Reading Maggie Nelson is like watching a high-wire act. Her books are inspiring, if sometimes a little stunt-y, as if she were addicted to being a literary daredevil.
Still, because of her dazzling sentences, I will read whatever the daredevil writes. She cozies up to ideas unlike any other American writer — in a homely, visceral way, as if she packed lunch each day with theory and sandwiches.
Nelson is the author of eight books that range across categories. Two of my favorites are a romantic prose-poem about the color blue and a critical work about cruelty in art. There is also a study of female American artists and an existentialist true-crime volume about her aunt who was murdered.
“The Argonauts” is a short memoir whose subject is mostly the resilience of families of all kinds at a moment when our culture is blowing up the meaning of that word (yet again).
The plot, as much as there is one, follows Nelson as she starts a family with Harry Dodge, the female to male transgender person and performance artist she falls in love with and marries.
“The Argonauts’’ moves forward in short paragraphs, like a prose poem, through the birth of Nelson’s child. While this is happening, Nelson looks back — quoting her favorites from 20th- and 21st-century literature and theory to make sense of her present. Or to argue with them. But some of the most exhilarating moments bring you straight into her rapidly shifting personal life.
In one particularly striking moment Nelson describes being pregnant as Dodge is getting testosterone shots and is on a trip to Florida so he can get surgery. “On the surface, it may have seemed as though your body was becoming more ‘male,’ mine, more and more ‘female.’ But that’s not how it felt on the inside. On the inside, we were two human animals undergoing transformation beside each other, bearing loose witness. In other words, we were aging.”
So, in a way, “The Argonauts’’ is a book about how love changes the way we name things. It is the first book I have read that explains to me as a reader and a human being what it is like to fall in love with someone driven to transform their own gender. Turns out, it’s like falling in love with anyone — surprising and sometimes scary
Nelson’s account of her falling is so natural and heartbreaking that I forgive the occasionally whiff of the seminar room. Even more so because a number of her scenes set in seminar rooms provide different denouements than what those words conjure.
Early on in “The Argonauts,” for example, one star female academic — Rosalind Krauss — attacks another — Jane Gallop — for new work: an AESTHETIC EXPLICATION OF a series of slides of herself at home with her husband and baby. For Nelson, Krauss’s take-down forces her to side with Gallop and then figure out why. Nelson FINDS THAT SHE has to stand against anyone who demonizes mothers (SIMPLY, SHE SUSPECTS, JUST FOR BEING MOTHERS), which Krauss seems eager to do. Not with the harsh, annihilating intelligence she admires but with the soft sentimental maternal one, which produces work she doesn’t like all that much.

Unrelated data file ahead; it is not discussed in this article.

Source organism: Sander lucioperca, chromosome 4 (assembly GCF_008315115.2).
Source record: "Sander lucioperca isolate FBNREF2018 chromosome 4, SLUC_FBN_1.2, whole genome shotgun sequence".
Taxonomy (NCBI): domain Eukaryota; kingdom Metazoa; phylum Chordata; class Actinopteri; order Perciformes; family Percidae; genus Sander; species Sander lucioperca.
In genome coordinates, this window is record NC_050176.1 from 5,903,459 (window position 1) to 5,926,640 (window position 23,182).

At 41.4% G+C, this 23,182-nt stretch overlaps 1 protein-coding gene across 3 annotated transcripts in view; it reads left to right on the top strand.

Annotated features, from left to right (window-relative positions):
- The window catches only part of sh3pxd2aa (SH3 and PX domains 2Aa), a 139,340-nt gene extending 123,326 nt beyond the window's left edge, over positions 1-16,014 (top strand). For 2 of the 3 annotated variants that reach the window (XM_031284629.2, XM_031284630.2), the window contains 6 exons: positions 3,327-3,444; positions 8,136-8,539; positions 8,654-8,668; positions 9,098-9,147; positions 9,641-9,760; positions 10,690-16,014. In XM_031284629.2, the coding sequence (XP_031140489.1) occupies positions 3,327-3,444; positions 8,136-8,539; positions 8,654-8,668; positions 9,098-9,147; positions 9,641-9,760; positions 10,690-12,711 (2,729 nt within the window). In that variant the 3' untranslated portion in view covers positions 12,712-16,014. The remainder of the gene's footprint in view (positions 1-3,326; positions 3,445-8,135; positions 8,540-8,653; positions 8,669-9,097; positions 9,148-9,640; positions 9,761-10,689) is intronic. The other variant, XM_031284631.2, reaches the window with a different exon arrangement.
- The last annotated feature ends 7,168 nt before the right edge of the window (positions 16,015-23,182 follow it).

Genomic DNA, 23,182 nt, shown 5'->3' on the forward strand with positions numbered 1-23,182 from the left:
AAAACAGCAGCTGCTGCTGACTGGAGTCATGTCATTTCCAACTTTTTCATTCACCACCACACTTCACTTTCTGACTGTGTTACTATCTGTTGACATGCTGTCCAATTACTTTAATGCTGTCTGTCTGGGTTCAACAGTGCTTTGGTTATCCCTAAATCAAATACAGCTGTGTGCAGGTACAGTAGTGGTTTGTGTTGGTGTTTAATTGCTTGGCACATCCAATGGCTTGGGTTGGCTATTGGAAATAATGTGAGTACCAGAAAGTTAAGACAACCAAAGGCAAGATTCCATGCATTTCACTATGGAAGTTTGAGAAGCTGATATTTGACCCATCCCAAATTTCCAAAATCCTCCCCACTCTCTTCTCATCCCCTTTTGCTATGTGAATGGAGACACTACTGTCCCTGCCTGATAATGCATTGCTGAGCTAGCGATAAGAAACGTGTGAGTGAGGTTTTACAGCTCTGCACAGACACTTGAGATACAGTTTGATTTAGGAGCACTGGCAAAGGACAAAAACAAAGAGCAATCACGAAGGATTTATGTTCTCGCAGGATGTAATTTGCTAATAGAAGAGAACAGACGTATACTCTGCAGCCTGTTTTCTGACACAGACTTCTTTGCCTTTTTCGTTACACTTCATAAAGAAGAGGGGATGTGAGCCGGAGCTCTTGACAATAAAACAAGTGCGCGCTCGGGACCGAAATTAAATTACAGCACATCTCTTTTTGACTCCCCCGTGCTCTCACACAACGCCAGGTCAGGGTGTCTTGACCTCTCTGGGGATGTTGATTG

Throughout the book Nelson shows how being forced to take sides in unexpected ways makes something new. Sometimes that thing is language itself. What do we call these new genders, new states of being? As she questions the limits of language Nelson’s books raises more questions: Is language enough to describe who we are?
I like Nelson when she is poking at some common wisdom, like the bromide that allows women to believe that they can have it all. “I cannot hold my baby at the same time I write.” Though Nelson doesn’t let herself off the hook; even she can’t elude her own critical gaze: She is outraged about heterosexual people comparing their suffering to that of their transgender near and dear ones until Dodge points out that only a few years ago, she did that too.
I like it less when Nelson dangles phrases at the reader that belong in graduate school’s most irredeemable corridors. “Sodomitical maternity” — a phrase borrowed from a scholar — is one I do not think needs to be in print so often in a short book, no matter how it inspired her.
Ultimately what Nelson is after is to tell the truth about identity, both the difficulty of looking for it and the difficulty of keeping it close to your heart once you’ve found it: “[L]isten to what they tell you, and . . . try to treat them accordingly, without shellacking over their version of reality with yours.”
Rachel Shteir is the author of three books, most recently “The Steal: A Cultural History of Shoplifting’.” She can be reached at rachelshteir@ gmail.com